The ‘third way’ of being a senior royal – representing the Queen one day, earning serious money the next, was always untenable. When Harry and Meghan first made public their desire to change the status quo they described it as a ‘progressive new role’. Critics, better versed in the workings of an ancient institution than some of those advising the couple, dismissed it as a ‘having your cake and eat it’ approach.
Given that the idea was never a runner, it’s striking that it has taken those who are still active royals more than a week to accept the inevitable. They clearly didn’t want this outcome but now they have it. They want to keep Harry and Meghan on-side. This is evident in the warmth of the Queen’s statement when she talked of her pride at how Meghan had ‘so quickly become one of the family’. Such a sentiment may prompt a wry smile on the part of the duchess. Only last year she complained, in a clear reference to the family she’d just married into, that not many people had asked her if she was okay.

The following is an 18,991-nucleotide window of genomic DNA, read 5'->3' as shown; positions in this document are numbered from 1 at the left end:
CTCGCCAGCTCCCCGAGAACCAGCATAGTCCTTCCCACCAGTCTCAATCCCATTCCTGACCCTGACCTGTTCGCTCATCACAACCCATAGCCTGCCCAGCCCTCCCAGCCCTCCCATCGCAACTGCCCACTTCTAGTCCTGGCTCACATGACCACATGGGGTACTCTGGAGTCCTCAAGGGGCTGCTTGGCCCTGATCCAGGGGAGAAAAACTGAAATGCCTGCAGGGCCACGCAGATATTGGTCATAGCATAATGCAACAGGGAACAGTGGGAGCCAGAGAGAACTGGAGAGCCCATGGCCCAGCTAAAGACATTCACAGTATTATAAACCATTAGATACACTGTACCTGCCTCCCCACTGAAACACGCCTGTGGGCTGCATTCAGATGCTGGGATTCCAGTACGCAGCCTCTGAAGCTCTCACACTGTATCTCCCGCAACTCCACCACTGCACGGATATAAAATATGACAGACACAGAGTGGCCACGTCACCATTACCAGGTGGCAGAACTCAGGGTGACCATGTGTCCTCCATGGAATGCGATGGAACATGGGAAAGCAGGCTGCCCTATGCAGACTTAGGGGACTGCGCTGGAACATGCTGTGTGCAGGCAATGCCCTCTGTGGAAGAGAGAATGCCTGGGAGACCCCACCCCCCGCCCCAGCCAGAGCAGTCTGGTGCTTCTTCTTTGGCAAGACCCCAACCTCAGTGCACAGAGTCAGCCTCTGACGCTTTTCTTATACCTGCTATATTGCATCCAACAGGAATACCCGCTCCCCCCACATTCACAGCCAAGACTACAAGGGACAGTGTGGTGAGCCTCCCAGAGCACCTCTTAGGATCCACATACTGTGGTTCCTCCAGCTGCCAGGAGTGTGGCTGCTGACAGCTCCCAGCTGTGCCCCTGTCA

Ten days ago, the talk was of ‘stepping back’. Now the Sussexes have very clearly stepped down. No overseas tours, no official military appointments, no longer His or Her Royal Highness. Twenty-four years after his mother became Diana, Princess of Wales, her younger son is becoming Harry, Duke of Sussex. The bitterness inflicted back then has so-far been avoided. Diana was stripped of her HRH. Harry and Meghan keep theirs; they just won’t use them.
The 21st century resolution of the HRH issue is just one of their victories. Harry and Meghan have won and the ancient institution he was born into has lost.